Retiring was on his mind
The day before William Gracia died in an accident at BP's Texas City refinery last month, he told his wife of 35 years that he was almost ready to retire.
"He told me the Sunday before this happened, while we were watching a football game, 'I want to give it two more years, and then I'm going to retire,' " Robbie Gracia said in an interview Thursday as her eyes welled with tears.
Instead, he became the third man to die because of an accident at the plant since a 2005 explosion killed 15 and hurt many more. She and the couple's children, Jeremy Gracia and Nicole Pina, intend to tell a federal judge next week that they believe their tragedy illustrates that BP hasn't solved deeply rooted problems of lax safety at the plant.
Pina said that when she saw her father at the University of Texas Medical Branch after the accident in the plant's ultra- cracker processing unit, she promised him "that I wasn't going to let them just sweep it underneath the rug, that I was going to be there until the end."
"I wouldn't want to put this on any other family, and if it doesn't stop now, six months from now there's going to be another family in there," she said.
Pina described her father as the glue that kept the family together. He was the cook, the comedian, the breadwinner and a grandfather of five.
"He was just everything, and now we're trying to put it back together. It's impossible. Every day you wake up, and it's never going to be the same," she said.
BP declined comment Thursday, but referred to its statement when Gracia died on Jan. 14, which said the company was saddened by his death and was investigating the cause of the accident.
The Occupational Safety and Health Administration and the U.S. Chemical Safety and Hazard Investigation Board also are investigating.
Metal lid flew off
Gracia sustained fatal injuries when a metal lid that had been bolted down flew off a water filtration vessel as it was being restarted. The filtration system is attached to a compressor on the refinery's ultracracker unit, which makes raw materials used to process gasoline and other products.
BP said Gracia suffered a head injury. But Tony Buzbee, a lawyer for his family, said he also was burned. The company and investigating agencies are trying to determine whether hydrocarbons or chemicals played a part in the accident.
Don Holmstrom, head of the Chemical Safety and Hazard Investigation Board team — who also led the agency's two-year probe into the 2005 blast — said Thursday that the investigators are identifying key pieces of equipment and securing substance samples for testing. He said they are a long way from determining the cause of the catastrophic failure.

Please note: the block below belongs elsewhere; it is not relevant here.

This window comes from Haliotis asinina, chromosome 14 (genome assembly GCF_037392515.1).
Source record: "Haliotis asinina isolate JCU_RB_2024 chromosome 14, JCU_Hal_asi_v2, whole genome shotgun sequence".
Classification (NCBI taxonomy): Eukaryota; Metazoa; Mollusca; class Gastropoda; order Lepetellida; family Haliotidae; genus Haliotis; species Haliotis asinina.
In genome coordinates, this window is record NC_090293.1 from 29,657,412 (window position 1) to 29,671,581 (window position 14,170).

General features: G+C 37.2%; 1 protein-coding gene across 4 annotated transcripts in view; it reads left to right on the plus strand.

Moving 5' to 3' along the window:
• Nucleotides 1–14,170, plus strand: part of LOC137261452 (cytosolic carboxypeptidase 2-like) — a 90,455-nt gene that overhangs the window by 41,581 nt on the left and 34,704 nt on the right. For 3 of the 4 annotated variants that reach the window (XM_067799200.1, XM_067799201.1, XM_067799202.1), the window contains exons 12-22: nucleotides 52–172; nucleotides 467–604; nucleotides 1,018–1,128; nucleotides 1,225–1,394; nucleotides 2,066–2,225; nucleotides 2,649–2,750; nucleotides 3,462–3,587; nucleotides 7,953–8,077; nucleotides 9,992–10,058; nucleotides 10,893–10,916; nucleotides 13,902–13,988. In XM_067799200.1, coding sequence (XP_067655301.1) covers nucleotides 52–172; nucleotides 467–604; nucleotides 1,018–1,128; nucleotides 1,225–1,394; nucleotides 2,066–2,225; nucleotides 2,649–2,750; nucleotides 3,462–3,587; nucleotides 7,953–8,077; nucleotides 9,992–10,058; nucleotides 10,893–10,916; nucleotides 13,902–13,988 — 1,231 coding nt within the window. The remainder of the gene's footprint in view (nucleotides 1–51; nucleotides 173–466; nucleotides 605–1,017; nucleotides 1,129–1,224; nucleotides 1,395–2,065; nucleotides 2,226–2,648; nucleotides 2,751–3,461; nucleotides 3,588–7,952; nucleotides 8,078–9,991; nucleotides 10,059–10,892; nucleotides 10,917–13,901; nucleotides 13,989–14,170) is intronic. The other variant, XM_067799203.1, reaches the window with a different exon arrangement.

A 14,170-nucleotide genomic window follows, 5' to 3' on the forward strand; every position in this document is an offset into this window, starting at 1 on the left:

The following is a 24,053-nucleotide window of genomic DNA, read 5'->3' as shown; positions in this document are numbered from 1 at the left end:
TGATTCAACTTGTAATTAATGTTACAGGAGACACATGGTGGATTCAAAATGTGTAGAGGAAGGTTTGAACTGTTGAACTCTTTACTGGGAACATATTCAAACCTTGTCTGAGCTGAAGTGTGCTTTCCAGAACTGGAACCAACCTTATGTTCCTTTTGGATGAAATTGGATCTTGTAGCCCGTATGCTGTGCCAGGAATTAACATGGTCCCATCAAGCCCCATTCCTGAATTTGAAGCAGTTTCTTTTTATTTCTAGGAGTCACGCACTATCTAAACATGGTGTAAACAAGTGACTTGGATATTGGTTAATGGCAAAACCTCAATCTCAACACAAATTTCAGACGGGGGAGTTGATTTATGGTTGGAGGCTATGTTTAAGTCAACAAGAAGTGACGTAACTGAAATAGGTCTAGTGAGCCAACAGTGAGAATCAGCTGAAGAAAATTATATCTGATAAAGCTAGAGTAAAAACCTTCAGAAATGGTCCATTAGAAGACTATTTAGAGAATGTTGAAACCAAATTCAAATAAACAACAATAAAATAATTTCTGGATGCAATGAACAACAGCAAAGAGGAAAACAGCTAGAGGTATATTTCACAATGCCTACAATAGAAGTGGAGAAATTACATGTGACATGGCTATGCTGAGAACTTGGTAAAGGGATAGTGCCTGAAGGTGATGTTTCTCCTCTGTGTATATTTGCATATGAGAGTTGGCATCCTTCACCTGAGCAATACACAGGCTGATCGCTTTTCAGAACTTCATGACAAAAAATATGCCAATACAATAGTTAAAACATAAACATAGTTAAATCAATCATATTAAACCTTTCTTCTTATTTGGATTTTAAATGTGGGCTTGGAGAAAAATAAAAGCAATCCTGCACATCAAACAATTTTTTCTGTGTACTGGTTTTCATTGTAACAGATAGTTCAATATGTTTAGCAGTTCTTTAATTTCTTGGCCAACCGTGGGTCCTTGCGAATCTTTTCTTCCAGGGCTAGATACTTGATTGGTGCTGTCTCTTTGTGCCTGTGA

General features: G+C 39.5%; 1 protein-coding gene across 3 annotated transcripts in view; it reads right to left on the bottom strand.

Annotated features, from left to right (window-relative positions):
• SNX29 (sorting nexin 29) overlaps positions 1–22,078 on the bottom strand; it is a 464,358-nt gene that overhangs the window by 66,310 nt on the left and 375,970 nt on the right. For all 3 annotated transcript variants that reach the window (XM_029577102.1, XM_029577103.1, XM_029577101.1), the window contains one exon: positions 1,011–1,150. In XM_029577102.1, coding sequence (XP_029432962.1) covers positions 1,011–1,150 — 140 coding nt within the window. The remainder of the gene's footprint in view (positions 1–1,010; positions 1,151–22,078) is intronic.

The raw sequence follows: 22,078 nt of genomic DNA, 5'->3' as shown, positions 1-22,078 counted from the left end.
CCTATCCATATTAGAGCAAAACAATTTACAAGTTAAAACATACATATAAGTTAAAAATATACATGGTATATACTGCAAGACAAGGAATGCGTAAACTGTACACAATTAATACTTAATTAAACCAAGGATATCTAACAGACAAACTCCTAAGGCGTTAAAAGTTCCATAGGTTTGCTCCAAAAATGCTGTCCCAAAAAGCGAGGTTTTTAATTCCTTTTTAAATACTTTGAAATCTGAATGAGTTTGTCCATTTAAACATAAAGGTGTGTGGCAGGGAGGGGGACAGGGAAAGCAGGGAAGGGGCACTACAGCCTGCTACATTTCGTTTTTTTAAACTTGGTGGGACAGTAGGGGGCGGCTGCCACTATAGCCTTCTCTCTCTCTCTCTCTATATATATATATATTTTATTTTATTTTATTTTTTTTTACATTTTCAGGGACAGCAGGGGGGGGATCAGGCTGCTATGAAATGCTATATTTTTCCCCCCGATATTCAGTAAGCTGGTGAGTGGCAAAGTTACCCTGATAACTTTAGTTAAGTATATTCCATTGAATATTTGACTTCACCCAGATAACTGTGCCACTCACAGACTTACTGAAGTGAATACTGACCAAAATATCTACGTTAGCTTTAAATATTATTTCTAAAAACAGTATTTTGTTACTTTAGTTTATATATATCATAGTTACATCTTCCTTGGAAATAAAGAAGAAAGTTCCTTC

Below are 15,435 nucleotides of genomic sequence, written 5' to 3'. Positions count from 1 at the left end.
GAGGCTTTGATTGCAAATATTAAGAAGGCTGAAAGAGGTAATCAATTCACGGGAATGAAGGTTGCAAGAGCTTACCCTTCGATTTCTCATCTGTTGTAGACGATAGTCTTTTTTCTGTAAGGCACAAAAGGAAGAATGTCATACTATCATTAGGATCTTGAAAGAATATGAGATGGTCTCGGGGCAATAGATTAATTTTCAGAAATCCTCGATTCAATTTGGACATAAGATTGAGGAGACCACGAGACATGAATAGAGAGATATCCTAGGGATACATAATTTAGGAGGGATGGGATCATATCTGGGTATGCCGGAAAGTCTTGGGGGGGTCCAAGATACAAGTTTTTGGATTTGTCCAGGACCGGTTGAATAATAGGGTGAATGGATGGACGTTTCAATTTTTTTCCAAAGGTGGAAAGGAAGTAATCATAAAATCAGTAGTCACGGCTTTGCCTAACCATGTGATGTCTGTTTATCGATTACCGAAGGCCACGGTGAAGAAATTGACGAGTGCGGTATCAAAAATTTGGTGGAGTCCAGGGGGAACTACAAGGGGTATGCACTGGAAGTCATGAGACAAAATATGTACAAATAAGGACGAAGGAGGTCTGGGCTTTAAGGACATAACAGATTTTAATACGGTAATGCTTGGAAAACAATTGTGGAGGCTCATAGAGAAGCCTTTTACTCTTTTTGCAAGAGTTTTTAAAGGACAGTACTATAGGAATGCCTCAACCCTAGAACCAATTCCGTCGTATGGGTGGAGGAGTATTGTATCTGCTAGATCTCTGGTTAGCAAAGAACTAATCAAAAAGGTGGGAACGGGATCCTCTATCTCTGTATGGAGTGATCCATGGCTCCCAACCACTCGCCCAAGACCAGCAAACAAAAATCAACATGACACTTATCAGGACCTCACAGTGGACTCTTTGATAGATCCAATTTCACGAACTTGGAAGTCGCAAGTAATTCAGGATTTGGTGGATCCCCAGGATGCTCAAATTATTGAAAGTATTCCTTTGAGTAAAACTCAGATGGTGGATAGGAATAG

"We're trying to determine why this filter vessel failed. We certainly believe it was subject to significant pressure," Holmstrom said in a telephone interview from Texas City on Thursday.
"We're looking at a number of scenarios that may have caused that high pressure that led to shearing of bolts and stripping of threads on bolts," he said.
Buzbee said a metallurgist is testing those bolts to determine if their age and condition contributed to the accident.
BP has said since soon after the 2005 disaster that it accepted responsibility for the blast and learned from mistakes in failing to stress safety in operations and handling of hazardous materials, called process safety.
The company is spending $1 billion on upgrades and repairs at the plant, the first units of which were built 74 years ago. BP also has spent more than $1.6 billion settling blast-related civil claims, including all involving deaths.
But Jeremy Gracia, who has worked for about two years as a general maintenance contractor at the plant where his father was fatally injured, said he feels safer at other refineries.
"This one, you can take a look and see it's been neglected for so long. Now they're trying to fix it. That should have been done a long time ago," he said.
Robbie Gracia said her husband, who worked at the plant for 34 years and was an operations supervisor, didn't express concerns about safety there. She didn't worry about his safety either until the 2005 blast, when he helped find survivors in the rubble.
"We tried to get him to retire," she said.
Plea deal decision
On Monday, U.S. District Judge Lee Rosenthal may accept or reject a proposed plea agreement that calls for BP's North American products division to admit to a federal felony environmental crime, pay a $50 million fine and serve three years' probation to resolve a criminal probe into the blast.
Several victims critical of the proposed punishment as too lenient aim to speak at the hearing. Buzbee said the Gracia family can offer their perspective on BP's assurances that the company is addressing safety lapses.
"Who better to provide information to the judge than a family who was impacted literally less than three weeks ago?" Buzbee said.
In a court filing last month, BP said Gracia's death was a "powerful reminder that there is more to do. BP Products is committed to doing it."
January 31, 2008